It would be an understatement to say that there was not the faintest
trace of Holden Caulfield in Scooter's makeup. Nor the slightest speck
of Huckleberry Finn. At our first school, Scooter casually courted the
older "prefects" -- boys designated school "leaders" but really just
cogs in the school's machinery of discipline -- and eventually became a
prefect himself. In our senior year he comfortably took his place on the
prestigious Church Committee, where his duties consisted of passing the
collection plate every Sunday morning at the Congregational church in
the nearby village.

As Scooter's friend, I was always puzzled by how he managed to reconcile
his exceptional intelligence with an unquestioning allegiance to these
schools' absurd values and hypocritical institutions. Perhaps as a
Jewish boy, Scooter simply felt more pressure than I did to submit to
the system in which we were placed. This system has been well described
by Robert D. Dean in "Imperial Brotherhood: Gender and the Making of
Cold War Foreign Policy"
<http://www.amazon.com/Imperial-Brotherhood-Foreign-Culture-Politics/dp/1558494146>:


"Boys were taken from their homes and families in early adolescence and
sent off to remote rural schools ... One object of such an extreme
solution to the problem of child rearing was to strip away a boy's
personal identity and replace it with an understanding that 'the
collective identity of the group must take precedence over individual
identities.'"

There is much truth to this account, but it still doesn't explain the
Scooter I knew, who always held fast to his individual identity. At
Andover in 1968, most of the boys in our set railed against the war in
Vietnam. But in truth our opposition was as much a pose as a conviction;
we knew that it was not just right but cool to be against the war,
already sensing that more girls would say yes to boys who said no. But
as far as I know, Scooter never succumbed to this fashion. Already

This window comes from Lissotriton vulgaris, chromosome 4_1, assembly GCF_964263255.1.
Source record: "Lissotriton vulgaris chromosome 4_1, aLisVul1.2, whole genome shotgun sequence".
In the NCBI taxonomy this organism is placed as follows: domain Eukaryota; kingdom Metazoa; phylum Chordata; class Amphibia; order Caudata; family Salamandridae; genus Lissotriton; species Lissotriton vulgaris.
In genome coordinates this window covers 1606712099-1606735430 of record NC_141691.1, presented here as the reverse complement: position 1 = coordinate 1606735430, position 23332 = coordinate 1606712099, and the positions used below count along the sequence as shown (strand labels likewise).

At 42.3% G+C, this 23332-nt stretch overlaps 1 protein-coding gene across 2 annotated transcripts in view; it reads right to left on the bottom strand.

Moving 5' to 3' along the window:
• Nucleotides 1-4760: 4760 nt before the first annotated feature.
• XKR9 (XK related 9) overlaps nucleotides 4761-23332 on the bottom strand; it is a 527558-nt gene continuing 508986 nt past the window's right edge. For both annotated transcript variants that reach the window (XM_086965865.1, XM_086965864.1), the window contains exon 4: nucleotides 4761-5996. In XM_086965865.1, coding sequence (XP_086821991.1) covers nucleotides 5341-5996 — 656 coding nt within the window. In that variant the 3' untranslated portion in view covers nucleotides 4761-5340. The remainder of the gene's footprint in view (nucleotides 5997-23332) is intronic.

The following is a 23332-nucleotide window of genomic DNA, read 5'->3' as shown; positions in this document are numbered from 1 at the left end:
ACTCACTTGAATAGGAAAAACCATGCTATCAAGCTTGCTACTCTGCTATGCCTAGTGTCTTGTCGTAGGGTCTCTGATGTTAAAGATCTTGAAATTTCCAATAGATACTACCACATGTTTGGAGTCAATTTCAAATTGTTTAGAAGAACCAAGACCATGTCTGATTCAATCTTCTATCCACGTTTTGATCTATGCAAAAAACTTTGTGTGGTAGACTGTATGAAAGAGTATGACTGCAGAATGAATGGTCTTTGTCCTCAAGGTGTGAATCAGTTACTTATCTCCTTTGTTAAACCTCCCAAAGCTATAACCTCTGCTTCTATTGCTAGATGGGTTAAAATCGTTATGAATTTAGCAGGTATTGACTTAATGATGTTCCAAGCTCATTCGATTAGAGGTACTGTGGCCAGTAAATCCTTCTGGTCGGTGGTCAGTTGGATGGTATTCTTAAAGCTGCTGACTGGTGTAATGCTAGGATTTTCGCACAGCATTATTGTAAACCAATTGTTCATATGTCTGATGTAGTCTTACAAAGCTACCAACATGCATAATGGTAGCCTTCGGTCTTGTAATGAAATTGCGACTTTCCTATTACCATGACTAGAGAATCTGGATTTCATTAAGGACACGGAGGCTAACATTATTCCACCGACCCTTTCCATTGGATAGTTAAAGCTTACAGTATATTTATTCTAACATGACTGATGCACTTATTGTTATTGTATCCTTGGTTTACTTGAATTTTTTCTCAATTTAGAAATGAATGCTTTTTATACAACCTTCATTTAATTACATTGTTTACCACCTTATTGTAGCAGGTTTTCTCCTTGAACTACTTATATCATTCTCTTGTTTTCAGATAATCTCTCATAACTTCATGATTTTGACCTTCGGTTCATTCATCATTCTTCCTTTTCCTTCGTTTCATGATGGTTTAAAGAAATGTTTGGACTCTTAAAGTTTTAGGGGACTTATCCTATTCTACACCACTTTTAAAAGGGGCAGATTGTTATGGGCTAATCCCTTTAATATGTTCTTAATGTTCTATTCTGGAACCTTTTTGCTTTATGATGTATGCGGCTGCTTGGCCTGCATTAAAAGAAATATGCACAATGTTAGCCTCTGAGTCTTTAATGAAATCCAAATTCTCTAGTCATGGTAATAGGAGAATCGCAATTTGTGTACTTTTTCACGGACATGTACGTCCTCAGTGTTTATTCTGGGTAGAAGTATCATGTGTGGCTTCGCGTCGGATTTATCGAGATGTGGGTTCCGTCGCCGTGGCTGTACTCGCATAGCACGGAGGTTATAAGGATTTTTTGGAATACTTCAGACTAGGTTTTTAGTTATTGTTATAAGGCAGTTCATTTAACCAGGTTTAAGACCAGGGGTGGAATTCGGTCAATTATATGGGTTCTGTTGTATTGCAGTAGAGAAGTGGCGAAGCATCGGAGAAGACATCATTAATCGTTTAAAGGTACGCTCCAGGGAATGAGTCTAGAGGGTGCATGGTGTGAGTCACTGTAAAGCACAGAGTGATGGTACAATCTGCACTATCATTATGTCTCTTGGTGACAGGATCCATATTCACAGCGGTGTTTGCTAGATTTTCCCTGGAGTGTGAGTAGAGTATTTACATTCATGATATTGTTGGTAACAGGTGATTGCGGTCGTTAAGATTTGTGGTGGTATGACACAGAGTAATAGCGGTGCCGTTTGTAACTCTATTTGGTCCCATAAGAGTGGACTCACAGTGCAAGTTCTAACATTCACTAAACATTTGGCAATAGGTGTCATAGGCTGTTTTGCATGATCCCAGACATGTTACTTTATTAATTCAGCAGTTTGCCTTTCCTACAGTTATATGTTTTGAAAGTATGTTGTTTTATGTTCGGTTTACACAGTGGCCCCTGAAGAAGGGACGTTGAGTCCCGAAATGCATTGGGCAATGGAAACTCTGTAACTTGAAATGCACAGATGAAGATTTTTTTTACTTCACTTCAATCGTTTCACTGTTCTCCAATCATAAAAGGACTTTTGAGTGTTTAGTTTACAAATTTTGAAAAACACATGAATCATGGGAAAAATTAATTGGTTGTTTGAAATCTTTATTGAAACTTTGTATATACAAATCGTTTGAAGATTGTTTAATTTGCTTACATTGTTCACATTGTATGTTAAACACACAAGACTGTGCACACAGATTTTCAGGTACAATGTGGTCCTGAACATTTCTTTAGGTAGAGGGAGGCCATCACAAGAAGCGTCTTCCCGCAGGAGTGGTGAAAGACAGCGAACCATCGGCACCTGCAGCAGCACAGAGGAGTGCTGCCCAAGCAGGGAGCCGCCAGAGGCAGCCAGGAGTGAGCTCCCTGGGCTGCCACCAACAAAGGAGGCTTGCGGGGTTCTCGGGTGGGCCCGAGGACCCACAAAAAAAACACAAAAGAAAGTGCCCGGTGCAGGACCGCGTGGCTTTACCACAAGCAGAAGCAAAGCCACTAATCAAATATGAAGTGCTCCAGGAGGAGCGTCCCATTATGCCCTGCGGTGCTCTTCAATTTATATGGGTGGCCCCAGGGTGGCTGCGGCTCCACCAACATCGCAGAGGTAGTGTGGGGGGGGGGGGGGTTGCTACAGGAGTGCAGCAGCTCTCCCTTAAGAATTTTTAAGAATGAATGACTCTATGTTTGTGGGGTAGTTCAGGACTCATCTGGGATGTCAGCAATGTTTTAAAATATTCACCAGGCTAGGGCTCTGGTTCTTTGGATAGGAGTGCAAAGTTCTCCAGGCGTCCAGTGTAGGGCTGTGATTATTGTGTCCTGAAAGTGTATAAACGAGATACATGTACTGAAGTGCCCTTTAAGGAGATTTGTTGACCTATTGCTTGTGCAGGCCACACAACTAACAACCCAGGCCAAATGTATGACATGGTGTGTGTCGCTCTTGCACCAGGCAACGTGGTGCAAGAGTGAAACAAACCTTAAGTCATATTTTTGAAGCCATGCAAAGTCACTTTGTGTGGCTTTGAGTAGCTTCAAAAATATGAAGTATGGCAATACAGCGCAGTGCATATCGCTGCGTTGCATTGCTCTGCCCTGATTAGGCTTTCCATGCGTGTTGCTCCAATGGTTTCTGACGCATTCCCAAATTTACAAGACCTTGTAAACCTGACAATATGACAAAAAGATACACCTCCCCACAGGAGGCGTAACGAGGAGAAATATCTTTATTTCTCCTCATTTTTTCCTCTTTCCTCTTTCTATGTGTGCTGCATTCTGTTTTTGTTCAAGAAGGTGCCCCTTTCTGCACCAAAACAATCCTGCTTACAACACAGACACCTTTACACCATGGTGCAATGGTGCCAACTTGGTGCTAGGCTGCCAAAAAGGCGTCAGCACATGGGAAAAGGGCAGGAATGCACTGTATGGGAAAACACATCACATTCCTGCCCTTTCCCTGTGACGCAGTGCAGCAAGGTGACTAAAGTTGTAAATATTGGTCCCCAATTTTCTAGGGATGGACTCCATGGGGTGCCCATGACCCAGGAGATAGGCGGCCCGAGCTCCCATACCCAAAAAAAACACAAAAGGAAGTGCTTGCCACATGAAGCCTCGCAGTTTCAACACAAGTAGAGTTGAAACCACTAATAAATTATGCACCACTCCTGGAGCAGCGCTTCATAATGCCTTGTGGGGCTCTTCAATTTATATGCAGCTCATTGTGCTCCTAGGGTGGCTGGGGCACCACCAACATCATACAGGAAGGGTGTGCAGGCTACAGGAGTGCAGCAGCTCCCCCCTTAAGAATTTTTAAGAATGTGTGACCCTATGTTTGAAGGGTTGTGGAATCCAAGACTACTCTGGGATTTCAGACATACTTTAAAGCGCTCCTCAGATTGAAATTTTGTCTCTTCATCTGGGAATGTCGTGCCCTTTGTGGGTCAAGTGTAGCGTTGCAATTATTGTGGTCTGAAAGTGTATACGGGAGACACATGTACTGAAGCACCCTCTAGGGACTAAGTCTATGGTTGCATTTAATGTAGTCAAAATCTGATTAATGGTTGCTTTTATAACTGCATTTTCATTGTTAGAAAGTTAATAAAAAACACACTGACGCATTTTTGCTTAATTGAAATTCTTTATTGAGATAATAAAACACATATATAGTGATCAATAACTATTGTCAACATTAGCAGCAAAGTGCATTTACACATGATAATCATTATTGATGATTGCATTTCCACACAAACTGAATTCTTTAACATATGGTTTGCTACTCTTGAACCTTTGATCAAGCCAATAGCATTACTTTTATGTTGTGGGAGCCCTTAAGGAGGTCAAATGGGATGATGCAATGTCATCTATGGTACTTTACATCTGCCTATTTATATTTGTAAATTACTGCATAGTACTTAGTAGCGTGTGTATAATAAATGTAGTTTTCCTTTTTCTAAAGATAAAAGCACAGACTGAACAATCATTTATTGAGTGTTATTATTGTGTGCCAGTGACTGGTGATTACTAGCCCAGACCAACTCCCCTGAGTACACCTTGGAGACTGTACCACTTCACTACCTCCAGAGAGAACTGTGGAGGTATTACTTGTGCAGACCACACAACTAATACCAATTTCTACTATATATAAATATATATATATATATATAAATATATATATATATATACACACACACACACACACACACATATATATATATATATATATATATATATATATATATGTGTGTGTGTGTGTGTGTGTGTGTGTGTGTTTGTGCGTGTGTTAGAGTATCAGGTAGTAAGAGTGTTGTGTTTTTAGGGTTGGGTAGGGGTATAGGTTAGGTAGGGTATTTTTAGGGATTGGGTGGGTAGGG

beginning to understand himself as a misfit among his generation, he
wittily and intelligently held his own in countless arguments against us.

Scooter turned out to be wrong about the war, of course, but he was
right about something just as important. Scooter already understood that
his own route to power would be to respect power and work for it. While
many of his classmates stumbled off the path their education prepared
them for -- taking to the woods to become carpenters or to universities
to become professors -- Scooter stayed the course and wound up working
in the White House.

For all these reasons, I want to insist that Scooter's respect for power
is not just a front for cold self-interest. At bottom, there's a kind of
innocence about Scooter. He has submitted to masters like Paul Wolfowitz
and Cheney because he respects them, just as a Zen novitiate submits to
a meditation master or a young violinist reveres the prodigious talent
of her teacher. This attitude was zealously nurtured by the prep schools
we attended, where conformity to power was called "leadership" and
submission to the system understood as "success." And it is Scooter's
celebration of this attitude -- not the sex scenes unfairly ridiculed by
the New Yorker
<http://www.newyorker.com/talk/content/articles/051107ta_talk_collins>
-- that makes his novel "The Apprentice" so interesting today. The book
tells the story of a young man just like Scooter, a man with the
humility to bow before a master warrior and undertake a life of
apprenticeship to figures mightier than himself.

The tragedy of Scooter's situation now is thus an old one. Like so many
other innocent apprentices -- from Goethe's Faust to James' Isabel
Archer -- he now finds himself way out of his depth. Always the model
student without a single demerit to blot his report card, he suddenly
finds himself an accused felon. While the men who benefited from his
desire to serve them are still at their desks and phones across the
Potomac River, Scooter is looking in the mirror, knotting his tie, and
preparing himself for another day in court. It's understandable that he
would regard himself as a victim of his superiors. He is one. But it's
also telling that the villain his lawyers point toward is Karl Rove, not
the master himself, Dick Cheney. Betrayed or not, Scooter's loyalty
endures.

And yet, I would be a kind of innocent myself to conclude that the
tragedy here is only Scooter's. His radical innocence, which his mentors
so adroitly managed, also marks the Bush administration itself.
Arrogantly dismissing the advice of seasoned Middle East experts, Bush
has pursued a policy designed by men who never set foot in the region,
never walked through a souk, never spoke a word of Arabic. Today, all
these men, not just Scooter, have been carried out of their depth.
Today, all of them are looking in the mirror every morning. What do they
see?

Probably nothing that disturbs them, I'm afraid, since nothing about
them would stand out in a crowd. Their bland features reveal only a
characteristically American innocence, as typical as it is dangerous and
powerful. This is why it's not just Scooter, nor just Bush and Cheney,
but the nation that elected them that is symbolically on trial here this
month.

* -- By Nick Bromell*

Copyright 2007 by Salon Media Group, Inc.